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LENARD-RUTLEDGE-HAPCO-JUMBO
West Orange Times & Observer Thursday, Jun. 11, 2015 5 years ago

Oakland hosting day of music, art

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by: Amy Quesinberry Community Editor

LENARD-RUTLEDGE-HAPCO-JUMBO

IF YOU GO

Ninth Annual Town of Oakland Arts and Music Festival 

WHEN: 4 to 10 p.m. Saturday, June 13

WHERE: Speer Park, 331 N. Tubb St.

INFO: hapcopromo.org/wpsite

OAKLAND — The Ninth Annual Town of Oakland Arts and Music Festival is Saturday, June 13, and will feature an abundance of audio and visual delights from 4 to 10 p.m. at Speer Park, 331 N. Tubb St.

The event is sponsored by HapCo Music Foundation. Guests are encouraged to bring a chair or blanket and relax while they take in the festival activities.

Performers LeNard Rutledge, Mud Rooster, Silkee Smoove, D’Mo Brass (Distinctive Men of Brass), Drumlines of America, Justin Felton & The PRAYze Team and local church gospel choirs will share jazz, R&B and blues music throughout the afternoon and evening. Youth groups will perform, as well, and there will be presentations of drama, dance and spoken word.

Historic Florida Highwaymen artists R.L. Lewis, Issac Knight and Mary Ann Carroll will be presenting live art.

For the hungry, food trucks will be selling drinks, meals and snacks, and there will be vendors set up for attendees looking for merchandise and services. Health Central Hospital will sponsor the healthcare zone.

Young people will have their art on display at the Expressions Sessions exhibit, which showcases work from the east Winter Garden weekly art classes.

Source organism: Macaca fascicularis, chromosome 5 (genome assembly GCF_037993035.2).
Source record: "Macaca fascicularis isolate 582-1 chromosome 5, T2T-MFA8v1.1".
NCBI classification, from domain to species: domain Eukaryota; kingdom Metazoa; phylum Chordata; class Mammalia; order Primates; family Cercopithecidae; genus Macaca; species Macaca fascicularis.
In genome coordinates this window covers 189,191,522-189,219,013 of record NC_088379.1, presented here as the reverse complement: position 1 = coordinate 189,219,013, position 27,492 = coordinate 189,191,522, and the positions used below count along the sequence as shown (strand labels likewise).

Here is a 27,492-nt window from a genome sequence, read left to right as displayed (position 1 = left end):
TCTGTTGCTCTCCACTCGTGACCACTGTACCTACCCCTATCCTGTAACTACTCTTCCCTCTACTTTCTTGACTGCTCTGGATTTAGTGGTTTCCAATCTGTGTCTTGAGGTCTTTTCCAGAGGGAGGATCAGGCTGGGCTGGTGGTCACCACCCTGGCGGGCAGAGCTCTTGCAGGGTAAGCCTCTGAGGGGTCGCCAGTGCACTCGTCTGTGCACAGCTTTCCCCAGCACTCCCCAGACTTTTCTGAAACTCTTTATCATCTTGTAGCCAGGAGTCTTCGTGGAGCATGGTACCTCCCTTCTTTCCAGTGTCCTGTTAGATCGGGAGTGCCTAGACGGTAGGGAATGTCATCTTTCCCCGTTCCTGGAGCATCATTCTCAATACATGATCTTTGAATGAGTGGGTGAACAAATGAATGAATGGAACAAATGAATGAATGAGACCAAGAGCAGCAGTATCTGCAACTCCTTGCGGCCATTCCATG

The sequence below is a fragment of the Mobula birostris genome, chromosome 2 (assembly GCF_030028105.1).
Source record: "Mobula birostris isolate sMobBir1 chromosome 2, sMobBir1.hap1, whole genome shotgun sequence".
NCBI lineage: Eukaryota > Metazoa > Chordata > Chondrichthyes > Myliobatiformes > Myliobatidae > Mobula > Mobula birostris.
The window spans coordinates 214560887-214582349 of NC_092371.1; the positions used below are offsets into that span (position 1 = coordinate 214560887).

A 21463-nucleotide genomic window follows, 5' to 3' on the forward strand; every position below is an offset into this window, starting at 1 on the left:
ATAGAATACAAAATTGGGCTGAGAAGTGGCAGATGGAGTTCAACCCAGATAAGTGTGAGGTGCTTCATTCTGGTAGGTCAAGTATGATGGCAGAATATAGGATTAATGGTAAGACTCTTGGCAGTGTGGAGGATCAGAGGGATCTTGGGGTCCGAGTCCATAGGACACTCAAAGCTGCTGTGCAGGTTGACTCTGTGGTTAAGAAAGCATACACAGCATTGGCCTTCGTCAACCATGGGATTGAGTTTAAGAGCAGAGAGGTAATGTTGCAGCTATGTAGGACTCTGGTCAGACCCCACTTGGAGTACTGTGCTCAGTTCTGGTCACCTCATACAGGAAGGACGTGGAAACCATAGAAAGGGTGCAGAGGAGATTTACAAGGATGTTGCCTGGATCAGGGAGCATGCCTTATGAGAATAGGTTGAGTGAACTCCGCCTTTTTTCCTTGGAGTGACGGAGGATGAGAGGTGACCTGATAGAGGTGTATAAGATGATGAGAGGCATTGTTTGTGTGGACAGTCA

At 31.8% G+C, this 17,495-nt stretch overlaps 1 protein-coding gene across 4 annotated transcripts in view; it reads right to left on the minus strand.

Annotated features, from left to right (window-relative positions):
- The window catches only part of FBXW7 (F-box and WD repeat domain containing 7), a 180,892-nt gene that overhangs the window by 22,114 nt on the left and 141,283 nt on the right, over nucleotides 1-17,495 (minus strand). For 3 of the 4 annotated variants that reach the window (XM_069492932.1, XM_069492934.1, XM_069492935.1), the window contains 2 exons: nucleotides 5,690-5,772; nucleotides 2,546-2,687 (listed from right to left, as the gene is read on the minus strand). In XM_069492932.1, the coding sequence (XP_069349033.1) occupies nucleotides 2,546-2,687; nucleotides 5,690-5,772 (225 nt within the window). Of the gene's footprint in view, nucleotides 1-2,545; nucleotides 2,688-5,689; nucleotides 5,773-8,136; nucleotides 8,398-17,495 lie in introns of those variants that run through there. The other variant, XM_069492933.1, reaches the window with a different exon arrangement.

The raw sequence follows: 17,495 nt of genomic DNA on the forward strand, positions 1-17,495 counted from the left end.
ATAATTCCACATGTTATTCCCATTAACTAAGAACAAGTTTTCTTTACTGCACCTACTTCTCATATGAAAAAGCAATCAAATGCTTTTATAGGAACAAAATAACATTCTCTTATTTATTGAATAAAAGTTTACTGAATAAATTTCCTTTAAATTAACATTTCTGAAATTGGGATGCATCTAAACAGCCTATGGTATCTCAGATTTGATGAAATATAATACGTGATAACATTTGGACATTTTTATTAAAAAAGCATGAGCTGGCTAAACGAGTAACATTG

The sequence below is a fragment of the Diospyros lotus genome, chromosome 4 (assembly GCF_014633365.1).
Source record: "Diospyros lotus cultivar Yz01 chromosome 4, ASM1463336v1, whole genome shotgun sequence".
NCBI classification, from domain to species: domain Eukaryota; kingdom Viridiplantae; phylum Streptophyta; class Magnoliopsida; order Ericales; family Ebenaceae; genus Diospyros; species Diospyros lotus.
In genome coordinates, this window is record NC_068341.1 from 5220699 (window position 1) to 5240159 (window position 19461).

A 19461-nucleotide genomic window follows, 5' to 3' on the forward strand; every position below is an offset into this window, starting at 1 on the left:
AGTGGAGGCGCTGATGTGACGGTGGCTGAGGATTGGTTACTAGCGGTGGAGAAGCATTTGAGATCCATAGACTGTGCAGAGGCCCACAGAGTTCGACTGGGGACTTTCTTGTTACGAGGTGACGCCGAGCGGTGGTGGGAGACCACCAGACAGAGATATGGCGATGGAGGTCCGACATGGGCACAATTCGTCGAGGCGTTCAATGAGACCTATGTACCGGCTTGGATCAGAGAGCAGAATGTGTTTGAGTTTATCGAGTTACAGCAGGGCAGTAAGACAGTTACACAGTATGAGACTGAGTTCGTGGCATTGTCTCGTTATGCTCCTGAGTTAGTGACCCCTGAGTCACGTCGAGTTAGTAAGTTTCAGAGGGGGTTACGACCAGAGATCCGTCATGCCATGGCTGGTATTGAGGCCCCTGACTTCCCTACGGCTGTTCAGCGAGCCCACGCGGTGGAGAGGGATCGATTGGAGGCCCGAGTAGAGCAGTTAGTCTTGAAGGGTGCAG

Admission to the festival is free, but a VIP tent is available for $25 that gives guests access to light hors d’oeuvres, two drink tickets, a cash bar and air-conditioning. Elected officials have been invited to serve as celebrity hosts in the tent.

In past years, this event has been called the African-American Arts (Triple A) Festival and a Juneteenth celebration, but organizer and Town Commissioner Joseph McMullen said he and the town wanted to change the focus to be “an overall music and arts celebration” and refrain from being so exclusive.

“We’re really trying to grow this into a big community event,” McMullen said. “We’re changing the focus and changing the branding, and we want everyone to feel comfortable and have a good time. … We’re doing what we can to make this one of the major arts events that everyone will want to come out to.”

Contact Amy Quesinberry Rhode at [email protected].

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